Park’s 2015 Arctic Researchers Return from Churchill, Manitoba


Earlier this month, Park students in the ISAMR (International Student-led Arctic Monitoring and Research) program returned from their fall fieldwork trip to Northern Canada. The fall trip is centered around a less-invasive polar bear mark-and-recapture technique that uses photos of polar bear whisker prints to uniquely identify them. Each bear has its own whisker print, analogous to a human fingerprint. Using software developed by Dr. Jane Waterman of University of Manitoba, whisker prints can be extracted from photos and identified.

On this trip, students focused on three main indicators of stress in polar bears in the Arctic:

1. The polar bear census: in the Western Hudson Bay population, which is one of 19 bear populations across the circumpolar arctic, can we use whisker prints to identify polar bears to the individual? If so (and we think we can), we estimate the number of bears in that population based on previous year’s results.

2. Asymmetry: we know that the whisker prints on each side of the bear are very different. This scientific phenomena is called asymmetry, and research has shown that asymmetry is a biomarker for stress in animals. We’re researching if the whisker prints show a greater degree of fluctuating asymmetry than they did 10 years ago.

3. Body condition: from photographs, we can estimate the body condition of the bears. We’re researching if body condition influences fluctuating asymmetry.

Park students work with professors and graduate students from the University of Manitoba, Kelvin High School students from Winnipeg, and Junior Canadian Rangers from Churchill to collect, analyze, and present this data. ISAMR students from all three locations will be presenting this data at ArcticNet 2015 in December in Vancouver.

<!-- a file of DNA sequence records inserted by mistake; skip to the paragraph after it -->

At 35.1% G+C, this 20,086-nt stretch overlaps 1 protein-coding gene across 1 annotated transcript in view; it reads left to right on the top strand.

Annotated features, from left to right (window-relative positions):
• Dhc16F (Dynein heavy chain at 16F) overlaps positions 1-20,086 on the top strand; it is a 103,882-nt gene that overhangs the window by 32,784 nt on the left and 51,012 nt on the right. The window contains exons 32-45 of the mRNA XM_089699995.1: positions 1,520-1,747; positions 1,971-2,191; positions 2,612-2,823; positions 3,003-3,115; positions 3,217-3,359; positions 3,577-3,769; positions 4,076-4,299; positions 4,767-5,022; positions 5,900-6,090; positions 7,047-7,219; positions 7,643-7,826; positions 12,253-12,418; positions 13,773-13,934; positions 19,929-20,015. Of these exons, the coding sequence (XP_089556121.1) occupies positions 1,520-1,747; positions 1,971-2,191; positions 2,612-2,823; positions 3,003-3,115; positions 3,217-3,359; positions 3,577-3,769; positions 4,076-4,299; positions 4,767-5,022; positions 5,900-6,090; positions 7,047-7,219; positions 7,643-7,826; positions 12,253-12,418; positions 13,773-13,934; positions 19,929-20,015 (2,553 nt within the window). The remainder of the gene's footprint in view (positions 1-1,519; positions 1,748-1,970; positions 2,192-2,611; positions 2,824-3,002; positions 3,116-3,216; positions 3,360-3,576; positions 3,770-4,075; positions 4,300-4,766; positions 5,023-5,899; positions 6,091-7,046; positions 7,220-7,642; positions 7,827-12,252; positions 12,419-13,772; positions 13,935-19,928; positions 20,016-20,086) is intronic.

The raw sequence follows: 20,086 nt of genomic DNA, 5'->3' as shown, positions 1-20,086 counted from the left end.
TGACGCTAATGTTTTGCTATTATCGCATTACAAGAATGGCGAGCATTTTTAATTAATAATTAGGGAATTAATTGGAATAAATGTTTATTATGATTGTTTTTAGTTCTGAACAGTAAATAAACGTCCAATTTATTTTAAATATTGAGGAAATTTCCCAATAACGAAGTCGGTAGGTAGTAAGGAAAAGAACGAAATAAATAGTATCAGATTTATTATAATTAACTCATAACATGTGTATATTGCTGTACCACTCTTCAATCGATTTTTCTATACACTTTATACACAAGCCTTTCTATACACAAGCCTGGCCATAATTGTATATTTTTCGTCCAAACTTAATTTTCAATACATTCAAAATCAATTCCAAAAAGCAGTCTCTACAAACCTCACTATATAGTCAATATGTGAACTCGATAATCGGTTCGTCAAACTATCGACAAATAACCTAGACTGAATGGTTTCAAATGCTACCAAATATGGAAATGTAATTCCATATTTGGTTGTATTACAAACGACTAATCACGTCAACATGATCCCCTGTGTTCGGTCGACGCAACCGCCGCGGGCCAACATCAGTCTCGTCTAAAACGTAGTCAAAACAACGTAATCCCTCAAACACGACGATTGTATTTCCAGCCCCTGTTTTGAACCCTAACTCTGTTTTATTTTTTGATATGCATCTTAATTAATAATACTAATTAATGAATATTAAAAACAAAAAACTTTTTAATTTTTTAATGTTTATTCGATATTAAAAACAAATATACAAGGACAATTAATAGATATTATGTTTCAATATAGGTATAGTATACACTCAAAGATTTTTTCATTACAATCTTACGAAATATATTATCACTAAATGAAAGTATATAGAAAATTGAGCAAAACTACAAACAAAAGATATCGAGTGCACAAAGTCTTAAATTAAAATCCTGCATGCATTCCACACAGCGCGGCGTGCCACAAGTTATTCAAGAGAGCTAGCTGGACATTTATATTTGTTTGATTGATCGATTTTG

The International Student-led Arctic Monitoring and Research (ISAMR) group provides a groundbreaking model for scientific investigation and international cooperation. Collaboratively, youth from Canada, the United States, and northern Aboriginal communities conduct hands-on student-led field research on the flora and fauna at the southern edge of the Arctic, a place particularly vulnerable to climate change. During two field trips annually to northern Manitoba, funded by a grant from Canada’s National Sciences and Engineering Research Council (NSERC), students address ecological research questions and learn scientific methodology through data collection.

To learn more about ISAMR, and to read the group’s trip blog, visit

Photo Courtesy of Noah Blau ’18

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